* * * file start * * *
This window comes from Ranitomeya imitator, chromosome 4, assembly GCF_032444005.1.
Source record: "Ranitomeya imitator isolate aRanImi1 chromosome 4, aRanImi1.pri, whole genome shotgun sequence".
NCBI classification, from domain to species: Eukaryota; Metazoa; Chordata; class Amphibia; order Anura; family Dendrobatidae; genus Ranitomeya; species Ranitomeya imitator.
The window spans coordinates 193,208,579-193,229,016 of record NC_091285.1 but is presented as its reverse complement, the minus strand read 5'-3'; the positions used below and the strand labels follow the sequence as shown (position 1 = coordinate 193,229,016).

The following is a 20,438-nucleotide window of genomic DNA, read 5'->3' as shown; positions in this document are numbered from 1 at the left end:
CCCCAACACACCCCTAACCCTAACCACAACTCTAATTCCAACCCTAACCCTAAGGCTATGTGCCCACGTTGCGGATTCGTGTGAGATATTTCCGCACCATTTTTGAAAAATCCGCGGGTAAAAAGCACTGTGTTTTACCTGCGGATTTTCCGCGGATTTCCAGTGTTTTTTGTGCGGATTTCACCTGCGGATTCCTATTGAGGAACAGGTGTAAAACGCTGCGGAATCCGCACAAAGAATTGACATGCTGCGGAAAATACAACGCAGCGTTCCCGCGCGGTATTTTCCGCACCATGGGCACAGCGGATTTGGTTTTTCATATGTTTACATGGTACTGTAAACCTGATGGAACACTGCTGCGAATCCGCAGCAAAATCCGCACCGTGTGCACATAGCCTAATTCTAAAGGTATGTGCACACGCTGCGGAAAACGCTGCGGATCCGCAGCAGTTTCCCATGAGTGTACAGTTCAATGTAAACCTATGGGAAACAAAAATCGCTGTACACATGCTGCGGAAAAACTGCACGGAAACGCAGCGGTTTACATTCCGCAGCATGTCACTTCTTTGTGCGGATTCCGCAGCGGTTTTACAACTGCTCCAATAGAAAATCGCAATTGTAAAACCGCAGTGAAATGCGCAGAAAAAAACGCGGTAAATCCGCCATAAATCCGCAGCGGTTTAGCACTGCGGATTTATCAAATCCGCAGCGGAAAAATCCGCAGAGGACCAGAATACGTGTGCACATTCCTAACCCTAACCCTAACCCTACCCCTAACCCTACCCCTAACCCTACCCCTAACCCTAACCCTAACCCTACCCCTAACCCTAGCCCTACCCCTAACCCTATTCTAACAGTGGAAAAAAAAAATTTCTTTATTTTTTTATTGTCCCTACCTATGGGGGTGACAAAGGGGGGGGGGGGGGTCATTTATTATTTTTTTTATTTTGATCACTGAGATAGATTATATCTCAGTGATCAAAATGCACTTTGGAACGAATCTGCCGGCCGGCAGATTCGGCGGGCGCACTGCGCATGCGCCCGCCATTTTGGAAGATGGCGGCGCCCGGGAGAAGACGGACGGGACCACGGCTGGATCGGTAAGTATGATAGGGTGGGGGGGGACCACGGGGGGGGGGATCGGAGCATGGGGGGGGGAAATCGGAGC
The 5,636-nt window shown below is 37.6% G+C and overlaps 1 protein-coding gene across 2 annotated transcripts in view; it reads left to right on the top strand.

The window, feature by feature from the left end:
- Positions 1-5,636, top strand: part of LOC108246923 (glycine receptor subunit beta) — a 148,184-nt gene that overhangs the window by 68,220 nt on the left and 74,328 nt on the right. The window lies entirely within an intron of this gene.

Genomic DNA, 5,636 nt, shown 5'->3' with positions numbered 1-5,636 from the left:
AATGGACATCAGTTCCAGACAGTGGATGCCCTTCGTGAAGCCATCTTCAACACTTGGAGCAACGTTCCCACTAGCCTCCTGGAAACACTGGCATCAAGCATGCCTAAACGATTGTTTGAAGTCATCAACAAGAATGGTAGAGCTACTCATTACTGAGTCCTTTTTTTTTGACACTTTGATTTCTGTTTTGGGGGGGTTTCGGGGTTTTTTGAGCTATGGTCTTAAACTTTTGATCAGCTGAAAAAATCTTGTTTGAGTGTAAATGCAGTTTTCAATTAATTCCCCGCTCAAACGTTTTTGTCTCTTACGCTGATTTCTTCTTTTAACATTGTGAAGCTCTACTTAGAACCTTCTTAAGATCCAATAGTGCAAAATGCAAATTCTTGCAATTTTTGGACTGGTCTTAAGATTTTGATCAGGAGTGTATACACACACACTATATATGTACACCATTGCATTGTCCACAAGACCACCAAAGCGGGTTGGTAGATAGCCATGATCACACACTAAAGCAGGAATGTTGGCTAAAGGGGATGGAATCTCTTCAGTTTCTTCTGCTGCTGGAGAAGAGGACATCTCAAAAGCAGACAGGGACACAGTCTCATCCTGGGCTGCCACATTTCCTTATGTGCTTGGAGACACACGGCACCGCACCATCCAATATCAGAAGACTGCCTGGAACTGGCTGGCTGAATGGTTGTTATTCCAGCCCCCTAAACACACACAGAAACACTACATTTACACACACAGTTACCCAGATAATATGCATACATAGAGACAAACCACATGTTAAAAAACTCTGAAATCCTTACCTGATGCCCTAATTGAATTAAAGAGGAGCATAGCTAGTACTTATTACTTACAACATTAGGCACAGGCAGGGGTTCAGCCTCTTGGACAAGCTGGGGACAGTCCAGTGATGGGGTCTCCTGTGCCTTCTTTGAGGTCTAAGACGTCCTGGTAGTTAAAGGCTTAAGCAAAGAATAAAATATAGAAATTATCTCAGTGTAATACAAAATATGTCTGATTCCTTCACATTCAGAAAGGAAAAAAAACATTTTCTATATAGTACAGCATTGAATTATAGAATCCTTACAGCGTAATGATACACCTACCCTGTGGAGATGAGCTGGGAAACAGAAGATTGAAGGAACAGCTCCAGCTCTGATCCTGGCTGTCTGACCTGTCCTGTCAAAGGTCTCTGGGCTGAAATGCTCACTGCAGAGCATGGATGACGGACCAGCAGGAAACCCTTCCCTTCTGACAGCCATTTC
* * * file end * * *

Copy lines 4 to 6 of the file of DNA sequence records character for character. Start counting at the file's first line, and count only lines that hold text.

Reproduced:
The window spans coordinates 193,208,579-193,229,016 of record NC_091285.1 but is presented as its reverse complement, the minus strand read 5'-3'; the positions used below and the strand labels follow the sequence as shown (position 1 = coordinate 193,229,016).

The following is a 20,438-nucleotide window of genomic DNA, read 5'->3' as shown; positions in this document are numbered from 1 at the left end:
CCCCAACACACCCCTAACCCTAACCACAACTCTAATTCCAACCCTAACCCTAAGGCTATGTGCCCACGTTGCGGATTCGTGTGAGATATTTCCGCACCATTTTTGAAAAATCCGCGGGTAAAAAGCACTGTGTTTTACCTGCGGATTTTCCGCGGATTTCCAGTGTTTTTTGTGCGGATTTCACCTGCGGATTCCTATTGAGGAACAGGTGTAAAACGCTGCGGAATCCGCACAAAGAATTGACATGCTGCGGAAAATACAACGCAGCGTTCCCGCGCGGTATTTTCCGCACCATGGGCACAGCGGATTTGGTTTTTCATATGTTTACATGGTACTGTAAACCTGATGGAACACTGCTGCGAATCCGCAGCAAAATCCGCACCGTGTGCACATAGCCTAATTCTAAAGGTATGTGCACACGCTGCGGAAAACGCTGCGGATCCGCAGCAGTTTCCCATGAGTGTACAGTTCAATGTAAACCTATGGGAAACAAAAATCGCTGTACACATGCTGCGGAAAAACTGCACGGAAACGCAGCGGTTTACATTCCGCAGCATGTCACTTCTTTGTGCGGATTCCGCAGCGGTTTTACAACTGCTCCAATAGAAAATCGCAATTGTAAAACCGCAGTGAAATGCGCAGAAAAAAACGCGGTAAATCCGCCATAAATCCGCAGCGGTTTAGCACTGCGGATTTATCAAATCCGCAGCGGAAAAATCCGCAGAGGACCAGAATACGTGTGCACATTCCTAACCCTAACCCTAACCCTACCCCTAACCCTACCCCTAACCCTACCCCTAACCCTAACCCTAACCCTACCCCTAACCCTAGCCCTACCCCTAACCCTATTCTAACAGTGGAAAAAAAAAATTTCTTTATTTTTTTATTGTCCCTACCTATGGGGGTGACAAAGGGGGGGGGGGGGGTCATTTATTATTTTTTTTATTTTGATCACTGAGATAGATTATATCTCAGTGATCAAAATGCACTTTGGAACGAATCTGCCGGCCGGCAGATTCGGCGGGCGCACTGCGCATGCGCCCGCCATTTTGGAAGATGGCGGCGCCCGGGAGAAGACGGACGGGACCACGGCTGGATCGGTAAGTATGATAGGGTGGGGGGGGACCACGGGGGGGGGGATCGGAGCATGGGGGGGGGAAATCGGAGC